Alexander Cheves is a New York City-based writer whose work has appeared in Vice, Out Magazine, Pride, Gayety, Project Q, Fenuxe Magazine, and others. He answers reader-submitted sex questions on his blog, The Beastly Ex-Boyfriend, and writes the gay sex and dating column Sexy Beast for The Advocate.
12 years ago, Timothy Ray Brown, an HIV-positive cancer patient, received a blood stem cell transplant. Brown, who was later dubbed the “Berlin patient,” emerged from surgery free of cancer — and, to the world’s astonishment, free of HIV. Until recently, he was the only person known to be “cured” of the virus.
Then, earlier this month, news broke that a second man had been “cured.” This patient has yet to be identified, but the press wasted no time in calling him the “London Patient.”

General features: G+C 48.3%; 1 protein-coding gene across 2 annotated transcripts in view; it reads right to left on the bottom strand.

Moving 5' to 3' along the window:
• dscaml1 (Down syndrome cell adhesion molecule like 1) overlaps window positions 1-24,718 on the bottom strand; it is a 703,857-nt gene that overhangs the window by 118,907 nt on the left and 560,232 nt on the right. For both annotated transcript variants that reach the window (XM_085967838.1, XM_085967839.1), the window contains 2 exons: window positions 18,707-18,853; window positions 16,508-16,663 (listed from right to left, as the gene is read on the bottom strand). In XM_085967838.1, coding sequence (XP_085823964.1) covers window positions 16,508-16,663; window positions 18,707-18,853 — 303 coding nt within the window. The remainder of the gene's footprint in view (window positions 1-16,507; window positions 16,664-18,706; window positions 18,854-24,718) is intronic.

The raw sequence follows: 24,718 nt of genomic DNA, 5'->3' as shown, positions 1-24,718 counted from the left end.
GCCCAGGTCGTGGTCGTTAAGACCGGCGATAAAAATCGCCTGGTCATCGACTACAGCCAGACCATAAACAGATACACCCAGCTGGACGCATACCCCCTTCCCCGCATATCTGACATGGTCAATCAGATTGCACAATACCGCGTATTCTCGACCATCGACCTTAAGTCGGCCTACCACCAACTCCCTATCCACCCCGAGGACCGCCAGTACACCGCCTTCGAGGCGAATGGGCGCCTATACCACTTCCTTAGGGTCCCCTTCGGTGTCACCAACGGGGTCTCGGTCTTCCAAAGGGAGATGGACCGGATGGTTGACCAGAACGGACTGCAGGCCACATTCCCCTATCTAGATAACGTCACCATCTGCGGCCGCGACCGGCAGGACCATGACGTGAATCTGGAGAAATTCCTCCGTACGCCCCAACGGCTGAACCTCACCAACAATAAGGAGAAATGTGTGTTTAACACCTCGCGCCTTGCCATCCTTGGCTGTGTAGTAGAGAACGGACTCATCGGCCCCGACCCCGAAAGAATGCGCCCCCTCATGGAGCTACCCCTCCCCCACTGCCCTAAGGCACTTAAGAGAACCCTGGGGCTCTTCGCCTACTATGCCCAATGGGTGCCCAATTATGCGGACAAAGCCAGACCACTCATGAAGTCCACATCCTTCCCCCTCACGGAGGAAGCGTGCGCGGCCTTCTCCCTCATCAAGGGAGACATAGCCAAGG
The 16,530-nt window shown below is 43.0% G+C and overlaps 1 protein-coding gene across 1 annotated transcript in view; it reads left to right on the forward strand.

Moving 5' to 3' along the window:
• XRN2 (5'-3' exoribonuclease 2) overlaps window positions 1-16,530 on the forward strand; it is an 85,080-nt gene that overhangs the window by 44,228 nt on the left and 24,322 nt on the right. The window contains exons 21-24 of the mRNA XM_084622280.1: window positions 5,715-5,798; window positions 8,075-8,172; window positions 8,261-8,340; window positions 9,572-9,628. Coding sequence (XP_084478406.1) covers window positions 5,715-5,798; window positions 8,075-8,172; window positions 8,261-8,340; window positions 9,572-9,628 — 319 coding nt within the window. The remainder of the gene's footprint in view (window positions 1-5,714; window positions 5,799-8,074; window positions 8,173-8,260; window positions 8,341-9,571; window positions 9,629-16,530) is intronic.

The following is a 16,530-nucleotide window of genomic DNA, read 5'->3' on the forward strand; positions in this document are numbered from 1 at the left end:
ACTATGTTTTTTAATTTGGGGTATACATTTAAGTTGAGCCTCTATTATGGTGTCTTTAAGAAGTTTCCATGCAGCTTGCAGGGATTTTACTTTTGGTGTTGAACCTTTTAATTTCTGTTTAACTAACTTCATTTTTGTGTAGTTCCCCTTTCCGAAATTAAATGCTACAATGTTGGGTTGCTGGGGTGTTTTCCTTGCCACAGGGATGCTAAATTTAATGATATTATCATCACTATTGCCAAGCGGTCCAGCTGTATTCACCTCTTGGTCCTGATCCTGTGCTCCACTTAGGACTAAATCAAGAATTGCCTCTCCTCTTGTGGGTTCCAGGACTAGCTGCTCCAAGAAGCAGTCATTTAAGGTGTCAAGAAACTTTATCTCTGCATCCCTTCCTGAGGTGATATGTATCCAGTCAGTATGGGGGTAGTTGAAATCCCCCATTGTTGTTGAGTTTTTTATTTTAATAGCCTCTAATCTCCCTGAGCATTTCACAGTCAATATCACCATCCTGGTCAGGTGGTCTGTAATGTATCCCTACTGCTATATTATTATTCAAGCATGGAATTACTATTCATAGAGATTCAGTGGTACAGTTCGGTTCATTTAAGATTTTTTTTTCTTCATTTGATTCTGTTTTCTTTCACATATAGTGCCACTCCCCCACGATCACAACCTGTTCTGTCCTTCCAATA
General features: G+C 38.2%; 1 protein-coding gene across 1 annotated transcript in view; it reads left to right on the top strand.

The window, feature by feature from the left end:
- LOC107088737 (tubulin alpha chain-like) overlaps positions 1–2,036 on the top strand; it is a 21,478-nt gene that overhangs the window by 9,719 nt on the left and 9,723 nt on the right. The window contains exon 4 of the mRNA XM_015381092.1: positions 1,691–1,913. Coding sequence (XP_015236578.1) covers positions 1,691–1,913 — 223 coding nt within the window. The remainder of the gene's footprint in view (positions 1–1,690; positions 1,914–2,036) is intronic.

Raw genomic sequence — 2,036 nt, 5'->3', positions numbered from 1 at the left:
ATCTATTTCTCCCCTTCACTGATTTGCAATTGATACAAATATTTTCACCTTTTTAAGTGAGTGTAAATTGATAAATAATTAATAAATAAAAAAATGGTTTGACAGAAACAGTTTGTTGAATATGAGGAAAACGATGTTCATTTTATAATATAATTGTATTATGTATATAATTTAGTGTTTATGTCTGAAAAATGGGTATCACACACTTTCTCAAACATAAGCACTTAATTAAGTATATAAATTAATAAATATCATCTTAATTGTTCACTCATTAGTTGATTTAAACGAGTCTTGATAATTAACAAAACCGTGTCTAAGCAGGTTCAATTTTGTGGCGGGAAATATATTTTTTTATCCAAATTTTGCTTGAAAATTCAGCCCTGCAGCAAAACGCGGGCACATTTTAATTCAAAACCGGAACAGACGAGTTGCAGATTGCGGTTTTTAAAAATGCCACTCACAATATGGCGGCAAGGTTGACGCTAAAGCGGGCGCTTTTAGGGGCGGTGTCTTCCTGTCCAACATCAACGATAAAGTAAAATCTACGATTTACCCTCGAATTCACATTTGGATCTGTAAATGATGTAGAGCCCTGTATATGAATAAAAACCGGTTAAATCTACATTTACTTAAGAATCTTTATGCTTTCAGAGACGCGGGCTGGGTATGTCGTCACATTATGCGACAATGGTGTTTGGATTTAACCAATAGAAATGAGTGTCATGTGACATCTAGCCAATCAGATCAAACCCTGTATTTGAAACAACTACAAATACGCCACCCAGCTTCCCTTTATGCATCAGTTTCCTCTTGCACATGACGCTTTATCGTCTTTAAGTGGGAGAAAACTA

Science Magazine asked, “Has a second person with HIV been cured?” “H.I.V. Is Reported Cured in a Second Patient, a Milestone in the Global AIDS Epidemic,” ran the New York Times headline. (Pacific Standard ran a remembrance piece on the Berlin patient titled, “Remembering The First Time A Patient Was Cured of HIV.”)
Later that same week, a third person was claimed “cured.” “HIV patient in Dusseldorf could be third person ‘cured’ of virus after bone marrow transplant,” ran a headline in The Independent. “Two Men Might Be Second And Third To Be Cured Of HIV,” read a Kentucky news site.
This kind of hype is misleading and a little dangerous. No, the procedures these men endured are not “cures.”As Salon points out, these headlines remind the plague generation of the speculation around a possible “cure for AIDS” when protease inhibitors and AIDS cocktails were first introduced in 1996. They highlight the desperation for a cure that the horror of AIDS and the unconscionable deaths of more than 36 million people have created — desperation that can easily turn into panic and misinformation. Read more via them.us